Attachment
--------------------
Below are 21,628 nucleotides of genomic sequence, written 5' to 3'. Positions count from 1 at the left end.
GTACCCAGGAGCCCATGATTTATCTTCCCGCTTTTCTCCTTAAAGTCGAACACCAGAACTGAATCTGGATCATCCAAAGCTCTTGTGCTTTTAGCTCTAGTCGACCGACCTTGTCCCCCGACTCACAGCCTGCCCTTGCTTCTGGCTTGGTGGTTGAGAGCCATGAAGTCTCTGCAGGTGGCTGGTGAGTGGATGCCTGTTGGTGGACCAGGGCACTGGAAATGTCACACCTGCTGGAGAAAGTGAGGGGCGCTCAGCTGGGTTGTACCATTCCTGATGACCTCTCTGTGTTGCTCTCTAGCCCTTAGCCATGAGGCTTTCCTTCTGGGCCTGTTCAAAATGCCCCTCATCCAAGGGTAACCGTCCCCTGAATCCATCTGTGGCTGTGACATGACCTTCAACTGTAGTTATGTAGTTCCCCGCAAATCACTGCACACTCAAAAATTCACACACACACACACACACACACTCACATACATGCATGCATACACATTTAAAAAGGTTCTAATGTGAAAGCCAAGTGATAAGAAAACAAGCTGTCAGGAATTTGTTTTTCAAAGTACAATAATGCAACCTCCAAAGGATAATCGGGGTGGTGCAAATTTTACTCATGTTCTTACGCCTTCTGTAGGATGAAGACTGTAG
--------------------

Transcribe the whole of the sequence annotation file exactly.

Below are 21,628 nucleotides of genomic sequence, written 5' to 3'. Positions count from 1 at the left end.
GTACCCAGGAGCCCATGATTTATCTTCCCGCTTTTCTCCTTAAAGTCGAACACCAGAACTGAATCTGGATCATCCAAAGCTCTTGTGCTTTTAGCTCTAGTCGACCGACCTTGTCCCCCGACTCACAGCCTGCCCTTGCTTCTGGCTTGGTGGTTGAGAGCCATGAAGTCTCTGCAGGTGGCTGGTGAGTGGATGCCTGTTGGTGGACCAGGGCACTGGAAATGTCACACCTGCTGGAGAAAGTGAGGGGCGCTCAGCTGGGTTGTACCATTCCTGATGACCTCTCTGTGTTGCTCTCTAGCCCTTAGCCATGAGGCTTTCCTTCTGGGCCTGTTCAAAATGCCCCTCATCCAAGGGTAACCGTCCCCTGAATCCATCTGTGGCTGTGACATGACCTTCAACTGTAGTTATGTAGTTCCCCGCAAATCACTGCACACTCAAAAATTCACACACACACACACACACACACTCACATACATGCATGCATACACATTTAAAAAGGTTCTAATGTGAAAGCCAAGTGATAAGAAAACAAGCTGTCAGGAATTTGTTTTTCAAAGTACAATAATGCAACCTCCAAAGGATAATCGGGGTGGTGCAAATTTTACTCATGTTCTTACGCCTTCTGTAGGATGAAGACTGTAG